NatSelectDriftSexSelec - Mechanisms of Evolution: Selection...

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Mechanisms of Evolution: Selection and Drift Natural Selection Natural selection is one of the mechanisms by which evolutionary change can take place. This mechanism was first proposed by Darwin and Wallace. Three conditions must be met for natural selection to operate: (1) There must be variation within the population in the feature that is changing (2) The feature in question must be heritable - i.e. ‘like breeds like’ (3) Some forms of the feature must survive and reproduce better than others. Organisms that have features that allow them to survive and reproduce better than other organisms are said to have higher fitness than others. Evolutionary fitness is defined as: The reproductive success of an individual relative to other individuals in the same population (includes both survival and reproduction). A fourth condition that is not necessary, but that increases the potential for natural selection, is the production of more offspring than can survive. This ‘excess reproduction’ increases competition between members of the same species. All populations that are not in severe decline have this ‘excess reproduction’. Organisms leaving more surviving offspring will pass on more of their favorable features through the generations. Features that help survival and reproduction persist, those that do not help in this way will die out. Features of organisms that have been produced by natural selection are called adaptations Knowing that a feature has high fitness does not imply ‘good’ or ‘bad’. e.g., nepotism is generally favored by natural selection but we must judge its acceptability in human society by other standards If the three conditions above are met, then change will occur in the population. It is important to keep straight the role of “random genetic variation” in evolution by natural selection. Most organisms (except those produced by asexual cloning) differ genetically from one and other. This genetic diversity arises through the random shuffling of genes during sexual reproduction and from random genetic mutations. Thus, genetic variation is random. Natural selection takes this variation and selects those variants that leave the most surviving offspring – this is a non-random process. So, we have two stages: random genetic variation then non-random selection of the fittest genetic variants. We can classify natural selection into three categories:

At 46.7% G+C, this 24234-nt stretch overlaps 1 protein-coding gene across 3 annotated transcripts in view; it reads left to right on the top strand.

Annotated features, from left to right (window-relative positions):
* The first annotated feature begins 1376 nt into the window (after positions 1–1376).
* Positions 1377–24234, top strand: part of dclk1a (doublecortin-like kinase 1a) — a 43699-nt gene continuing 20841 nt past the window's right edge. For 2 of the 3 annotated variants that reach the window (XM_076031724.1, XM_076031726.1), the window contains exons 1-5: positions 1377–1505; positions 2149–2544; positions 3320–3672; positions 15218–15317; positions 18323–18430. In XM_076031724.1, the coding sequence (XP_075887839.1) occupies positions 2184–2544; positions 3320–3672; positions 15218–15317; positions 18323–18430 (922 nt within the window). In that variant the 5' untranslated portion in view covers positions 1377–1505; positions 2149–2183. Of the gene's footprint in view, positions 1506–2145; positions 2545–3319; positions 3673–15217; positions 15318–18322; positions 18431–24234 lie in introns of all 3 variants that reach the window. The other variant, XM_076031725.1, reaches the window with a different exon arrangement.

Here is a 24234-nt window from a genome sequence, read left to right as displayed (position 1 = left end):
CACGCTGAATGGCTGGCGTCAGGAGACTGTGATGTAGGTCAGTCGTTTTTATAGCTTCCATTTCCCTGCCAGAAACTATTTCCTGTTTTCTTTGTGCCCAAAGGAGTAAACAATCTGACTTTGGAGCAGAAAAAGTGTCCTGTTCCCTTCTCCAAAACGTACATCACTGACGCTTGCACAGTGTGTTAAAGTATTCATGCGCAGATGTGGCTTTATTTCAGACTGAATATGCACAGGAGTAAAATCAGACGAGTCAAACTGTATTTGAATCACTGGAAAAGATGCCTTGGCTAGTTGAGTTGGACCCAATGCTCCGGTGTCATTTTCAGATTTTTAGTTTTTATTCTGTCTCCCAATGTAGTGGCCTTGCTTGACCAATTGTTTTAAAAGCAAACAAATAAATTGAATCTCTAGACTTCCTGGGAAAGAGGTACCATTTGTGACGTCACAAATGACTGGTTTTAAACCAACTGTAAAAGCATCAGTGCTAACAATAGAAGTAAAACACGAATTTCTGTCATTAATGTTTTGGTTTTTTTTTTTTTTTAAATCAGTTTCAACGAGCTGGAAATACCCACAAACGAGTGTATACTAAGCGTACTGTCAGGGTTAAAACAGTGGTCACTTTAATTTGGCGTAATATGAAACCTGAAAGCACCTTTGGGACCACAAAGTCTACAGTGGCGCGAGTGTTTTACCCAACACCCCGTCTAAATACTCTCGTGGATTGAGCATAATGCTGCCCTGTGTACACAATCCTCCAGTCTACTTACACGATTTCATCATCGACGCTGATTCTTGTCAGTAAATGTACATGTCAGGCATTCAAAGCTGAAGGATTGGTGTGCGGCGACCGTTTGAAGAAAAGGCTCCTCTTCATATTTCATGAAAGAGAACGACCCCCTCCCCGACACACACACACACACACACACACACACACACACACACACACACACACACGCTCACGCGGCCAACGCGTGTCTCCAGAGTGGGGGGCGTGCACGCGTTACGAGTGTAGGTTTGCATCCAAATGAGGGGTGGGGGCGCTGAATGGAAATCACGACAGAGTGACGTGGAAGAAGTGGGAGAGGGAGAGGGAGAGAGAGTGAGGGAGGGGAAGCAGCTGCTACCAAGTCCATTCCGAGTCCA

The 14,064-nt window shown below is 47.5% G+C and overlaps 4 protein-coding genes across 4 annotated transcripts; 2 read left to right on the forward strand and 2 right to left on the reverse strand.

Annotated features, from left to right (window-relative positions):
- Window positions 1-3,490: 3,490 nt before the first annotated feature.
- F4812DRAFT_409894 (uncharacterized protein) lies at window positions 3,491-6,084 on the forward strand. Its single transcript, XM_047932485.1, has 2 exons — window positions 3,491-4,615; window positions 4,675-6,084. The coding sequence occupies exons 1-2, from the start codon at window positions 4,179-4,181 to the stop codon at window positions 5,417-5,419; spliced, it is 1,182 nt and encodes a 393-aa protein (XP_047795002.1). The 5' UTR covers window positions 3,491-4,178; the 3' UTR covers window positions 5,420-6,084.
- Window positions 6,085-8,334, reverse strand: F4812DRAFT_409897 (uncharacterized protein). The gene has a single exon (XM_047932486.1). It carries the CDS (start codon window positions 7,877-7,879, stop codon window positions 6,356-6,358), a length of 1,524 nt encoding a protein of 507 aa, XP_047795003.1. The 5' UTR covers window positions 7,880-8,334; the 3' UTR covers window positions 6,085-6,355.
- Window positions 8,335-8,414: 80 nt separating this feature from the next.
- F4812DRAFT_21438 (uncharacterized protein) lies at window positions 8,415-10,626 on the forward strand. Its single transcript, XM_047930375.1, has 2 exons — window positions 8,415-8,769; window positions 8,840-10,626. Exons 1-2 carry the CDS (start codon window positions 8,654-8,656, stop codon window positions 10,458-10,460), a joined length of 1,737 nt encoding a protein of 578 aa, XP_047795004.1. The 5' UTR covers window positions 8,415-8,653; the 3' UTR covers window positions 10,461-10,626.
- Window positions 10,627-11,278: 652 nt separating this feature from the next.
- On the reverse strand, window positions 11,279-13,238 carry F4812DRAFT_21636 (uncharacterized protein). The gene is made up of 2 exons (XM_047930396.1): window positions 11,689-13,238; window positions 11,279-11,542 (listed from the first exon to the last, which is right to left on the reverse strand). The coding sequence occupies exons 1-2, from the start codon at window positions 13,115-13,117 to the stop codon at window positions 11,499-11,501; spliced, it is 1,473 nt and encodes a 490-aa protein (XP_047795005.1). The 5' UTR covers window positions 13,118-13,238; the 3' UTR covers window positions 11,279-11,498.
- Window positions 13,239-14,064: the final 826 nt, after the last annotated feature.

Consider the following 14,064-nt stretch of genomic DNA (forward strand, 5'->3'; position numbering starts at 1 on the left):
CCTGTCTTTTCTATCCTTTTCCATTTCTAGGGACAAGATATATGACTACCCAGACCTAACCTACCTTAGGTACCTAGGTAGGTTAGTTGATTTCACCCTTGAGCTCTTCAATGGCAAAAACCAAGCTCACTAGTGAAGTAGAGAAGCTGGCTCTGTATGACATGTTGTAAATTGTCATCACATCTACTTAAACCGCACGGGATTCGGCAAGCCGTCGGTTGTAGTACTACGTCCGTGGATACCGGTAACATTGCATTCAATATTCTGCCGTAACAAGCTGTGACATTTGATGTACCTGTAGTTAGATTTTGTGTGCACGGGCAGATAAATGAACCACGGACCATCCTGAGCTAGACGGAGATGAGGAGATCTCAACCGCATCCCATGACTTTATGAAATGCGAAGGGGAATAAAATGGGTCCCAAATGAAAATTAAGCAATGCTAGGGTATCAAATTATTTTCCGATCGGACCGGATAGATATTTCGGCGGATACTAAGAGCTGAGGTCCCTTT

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This note was uploaded on 02/02/2012 for the course BIO 203 taught by Professor Davidhaskell during the Spring '09 term at Sewanee.

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NatSelectDriftSexSelec - Mechanisms of Evolution: Selection...

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